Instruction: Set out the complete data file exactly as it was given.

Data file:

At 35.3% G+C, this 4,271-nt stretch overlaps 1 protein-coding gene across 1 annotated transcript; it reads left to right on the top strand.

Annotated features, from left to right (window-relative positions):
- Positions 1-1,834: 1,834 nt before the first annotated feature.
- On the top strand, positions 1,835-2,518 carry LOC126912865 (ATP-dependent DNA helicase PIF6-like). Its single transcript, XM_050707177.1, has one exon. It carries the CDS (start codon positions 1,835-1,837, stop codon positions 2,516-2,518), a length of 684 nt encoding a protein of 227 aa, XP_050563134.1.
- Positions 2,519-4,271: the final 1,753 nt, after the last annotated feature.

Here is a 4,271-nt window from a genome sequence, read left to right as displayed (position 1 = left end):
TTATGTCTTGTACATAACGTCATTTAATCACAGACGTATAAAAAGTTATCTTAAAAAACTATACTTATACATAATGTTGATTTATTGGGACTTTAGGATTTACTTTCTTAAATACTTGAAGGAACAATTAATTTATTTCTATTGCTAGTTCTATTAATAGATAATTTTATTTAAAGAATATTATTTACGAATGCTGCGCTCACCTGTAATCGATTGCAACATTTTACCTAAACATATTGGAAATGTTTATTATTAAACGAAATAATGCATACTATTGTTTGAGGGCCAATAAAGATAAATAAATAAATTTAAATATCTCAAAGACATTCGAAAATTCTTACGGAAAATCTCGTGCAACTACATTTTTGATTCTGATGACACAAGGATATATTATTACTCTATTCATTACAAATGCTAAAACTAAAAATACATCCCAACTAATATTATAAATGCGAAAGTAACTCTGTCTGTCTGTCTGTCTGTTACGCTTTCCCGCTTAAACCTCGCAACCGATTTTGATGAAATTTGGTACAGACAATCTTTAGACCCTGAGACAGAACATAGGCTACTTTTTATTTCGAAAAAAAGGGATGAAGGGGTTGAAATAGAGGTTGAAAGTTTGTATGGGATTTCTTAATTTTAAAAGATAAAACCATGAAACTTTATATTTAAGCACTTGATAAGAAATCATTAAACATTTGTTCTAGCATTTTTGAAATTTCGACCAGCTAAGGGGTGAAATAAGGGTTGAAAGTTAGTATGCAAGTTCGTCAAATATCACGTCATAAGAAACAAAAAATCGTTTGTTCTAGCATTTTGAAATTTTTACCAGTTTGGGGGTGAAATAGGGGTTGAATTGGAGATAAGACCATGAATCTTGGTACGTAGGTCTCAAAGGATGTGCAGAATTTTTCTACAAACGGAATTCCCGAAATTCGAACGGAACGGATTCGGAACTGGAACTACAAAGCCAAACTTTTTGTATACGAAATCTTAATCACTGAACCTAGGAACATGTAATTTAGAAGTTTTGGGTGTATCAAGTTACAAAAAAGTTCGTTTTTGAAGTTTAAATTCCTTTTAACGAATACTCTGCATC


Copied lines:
At 35.3% G+C, this 4,271-nt stretch overlaps 1 protein-coding gene across 1 annotated transcript; it reads left to right on the top strand.

Annotated features, from left to right (window-relative positions):
- Positions 1-1,834: 1,834 nt before the first annotated feature.
- On the top strand, positions 1,835-2,518 carry LOC126912865 (ATP-dependent DNA helicase PIF6-like). Its single transcript, XM_050707177.1, has one exon. It carries the CDS (start codon positions 1,835-1,837, stop codon positions 2,516-2,518), a length of 684 nt encoding a protein of 227 aa, XP_050563134.1.
- Positions 2,519-4,271: the final 1,753 nt, after the last annotated feature.

Here is a 4,271-nt window from a genome sequence, read left to right as displayed (position 1 = left end):
TTATGTCTTGTACATAACGTCATTTAATCACAGACGTATAAAAAGTTATCTTAAAAAACTATACTTATACATAATGTTGATTTATTGGGACTTTAGGATTTACTTTCTTAAATACTTGAAGGAACAATTAATTTATTTCTATTGCTAGTTCTATTAATAGATAATTTTATTTAAAGAATATTATTTACGAATGCTGCGCTCACCTGTAATCGATTGCAACATTTTACCTAAACATATTGGAAATGTTTATTATTAAACGAAATAATGCATACTATTGTTTGAGGGCCAATAAAGATAAATAAATAAATTTAAATATCTCAAAGACATTCGAAAATTCTTACGGAAAATCTCGTGCAACTACATTTTTGATTCTGATGACACAAGGATATATTATTACTCTATTCATTACAAATGCTAAAACTAAAAATACATCCCAACTAATATTATAAATGCGAAAGTAACTCTGTCTGTCTGTCTGTCTGTTACGCTTTCCCGCTTAAACCTCGCAACCGATTTTGATGAAATTTGGTACAGACAATCTTTAGACCCTGAGACAGAACATAGGCTACTTTTTATTTCGAAAAAAAGGGATGAAGGGGTTGAAATAGAGGTTGAAAGTTTGTATGGGATTTCTTAATTTTAAAAGATAAAACCATGAAACTTTATATTTAAGCACTTGATAAGAAATCATTAAACATTTGTTCTAGCATTTTTGAAATTTCGACCAGCTAAGGGGTGAAATAAGGGTTGAAAGTTAGTATGCAAGTTCGTCAAATATCACGTCATAAGAAACAAAAAATCGTTTGTTCTAGCATTTTGAAATTTTTACCAGTTTGGGGGTGAAATAGGGGTTGAATTGGAGATAAGACCATGAATCTTGGTACGTAGGTCTCAAAGGATGTGCAGAATTTTTCTACAAACGGAATTCCCGAAATTCGAACGGAACGGATTCGGAACTGGAACTACAAAGCCAAACTTTTTGTATACGAAATCTTAATCACTGAACCTAGGAACATGTAATTTAGAAGTTTTGGGTGTATCAAGTTACAAAAAAGTTCGTTTTTGAAGTTTAAATTCCTTTTAACGAATACTCTGCATC